Washington: Muhammad Ali Jr. was detained and questioned at a Washington airport before being allowed to board a flight to Fort Lauderdale after meeting with lawmakers to discuss a separate airport detention incident last month, a lawyer for the late heavyweight champion's son said Friday.
Ali and his mother, Khalilah Camacho Ali, were stopped at the Fort Lauderdale-Hollywood International Airport after returning from Jamaica on February 7. They travelled to Washington on Wednesday without incident to speak to members of a congressional subcommittee on border security about that experience.
But attorney Chris Mancini said that when Ali attempted to board a JetBlue Airways flight home to Florida on Friday he was detained for 20 minutes. Mancini said Ali spoke to Department of Homeland Security officials by telephone and showed his driver's license and passport before he was allowed to board.
"None of this was happening Wednesday," Mancini said in a telephone interview Friday afternoon as he was traveling with the Alis. "Going to Washington obviously opened up a can of worms at DHS."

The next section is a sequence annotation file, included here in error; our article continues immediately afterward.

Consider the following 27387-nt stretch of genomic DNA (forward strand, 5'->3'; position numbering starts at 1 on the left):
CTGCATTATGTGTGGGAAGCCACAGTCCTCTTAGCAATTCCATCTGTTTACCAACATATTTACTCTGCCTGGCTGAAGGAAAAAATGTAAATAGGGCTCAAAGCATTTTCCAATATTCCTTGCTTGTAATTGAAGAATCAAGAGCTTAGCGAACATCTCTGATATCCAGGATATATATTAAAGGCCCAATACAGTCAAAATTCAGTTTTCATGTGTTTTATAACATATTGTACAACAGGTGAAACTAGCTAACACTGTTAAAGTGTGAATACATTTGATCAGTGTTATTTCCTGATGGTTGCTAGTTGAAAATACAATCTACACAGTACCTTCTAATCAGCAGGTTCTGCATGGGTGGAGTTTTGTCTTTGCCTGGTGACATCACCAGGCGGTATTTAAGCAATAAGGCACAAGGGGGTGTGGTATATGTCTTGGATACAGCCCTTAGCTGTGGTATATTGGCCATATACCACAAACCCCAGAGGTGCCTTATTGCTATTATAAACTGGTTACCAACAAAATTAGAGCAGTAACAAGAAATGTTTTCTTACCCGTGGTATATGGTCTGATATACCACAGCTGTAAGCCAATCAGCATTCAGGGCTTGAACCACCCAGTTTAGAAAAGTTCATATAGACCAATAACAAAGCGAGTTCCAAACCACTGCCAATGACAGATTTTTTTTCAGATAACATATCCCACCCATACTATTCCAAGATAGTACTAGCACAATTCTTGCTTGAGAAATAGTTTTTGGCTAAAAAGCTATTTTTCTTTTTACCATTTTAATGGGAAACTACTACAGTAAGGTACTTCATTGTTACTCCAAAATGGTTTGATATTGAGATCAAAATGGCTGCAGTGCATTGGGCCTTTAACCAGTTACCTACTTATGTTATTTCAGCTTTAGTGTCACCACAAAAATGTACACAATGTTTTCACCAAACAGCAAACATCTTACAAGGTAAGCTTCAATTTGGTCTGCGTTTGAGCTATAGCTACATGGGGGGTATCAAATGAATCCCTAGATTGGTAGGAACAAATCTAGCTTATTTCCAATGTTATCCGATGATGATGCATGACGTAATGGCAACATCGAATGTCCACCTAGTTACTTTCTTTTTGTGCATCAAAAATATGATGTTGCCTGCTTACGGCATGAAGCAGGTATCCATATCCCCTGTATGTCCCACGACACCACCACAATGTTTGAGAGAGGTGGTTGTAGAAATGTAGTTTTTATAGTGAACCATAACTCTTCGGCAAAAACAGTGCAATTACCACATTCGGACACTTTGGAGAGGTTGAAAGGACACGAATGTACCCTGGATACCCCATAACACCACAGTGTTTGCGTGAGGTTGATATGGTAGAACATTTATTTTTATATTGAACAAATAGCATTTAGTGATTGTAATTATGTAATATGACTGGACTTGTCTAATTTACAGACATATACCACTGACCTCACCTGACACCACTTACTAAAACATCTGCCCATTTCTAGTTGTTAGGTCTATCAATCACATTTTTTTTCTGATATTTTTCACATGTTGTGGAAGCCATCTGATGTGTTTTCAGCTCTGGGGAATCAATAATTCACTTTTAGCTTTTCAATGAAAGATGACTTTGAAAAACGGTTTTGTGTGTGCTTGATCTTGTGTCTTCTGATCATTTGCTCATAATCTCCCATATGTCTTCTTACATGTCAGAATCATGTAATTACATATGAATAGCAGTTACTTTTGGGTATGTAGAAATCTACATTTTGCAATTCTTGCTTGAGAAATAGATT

A spokeswoman for the Transportation Security Administration acknowledged the agency confirmed Ali's identity before he boarded his plane.
Spokeswoman Lisa Farbstein said Ali also was patted down because his jewellery set off a checkpoint scanner alarm.
Florida Democratic Congresswoman Debbie Wasserman Schultz, who was on the same flight, tweeted a photo with Ali after he was allowed to board and wrote: "On way home on DOMESTIC FLIGHT Muhammad Ali Jr. detained AGAIN ... Religiously profiling son of 'The Greatest' will not make us safe."
The mother and son, both born in the United States, have said in interviews that they believe they have been stopped because they are Muslim with Arabic names. Earlier this week, they announced a campaign for religious freedom in the spirit of the boxing icon, supported by ex-boxing greats Evander Holyfield, Larry Holmes, Roberto Duran and others.
They say they are opposed to President Donald Trump's travel ban, which they feel unfairly targets Muslims.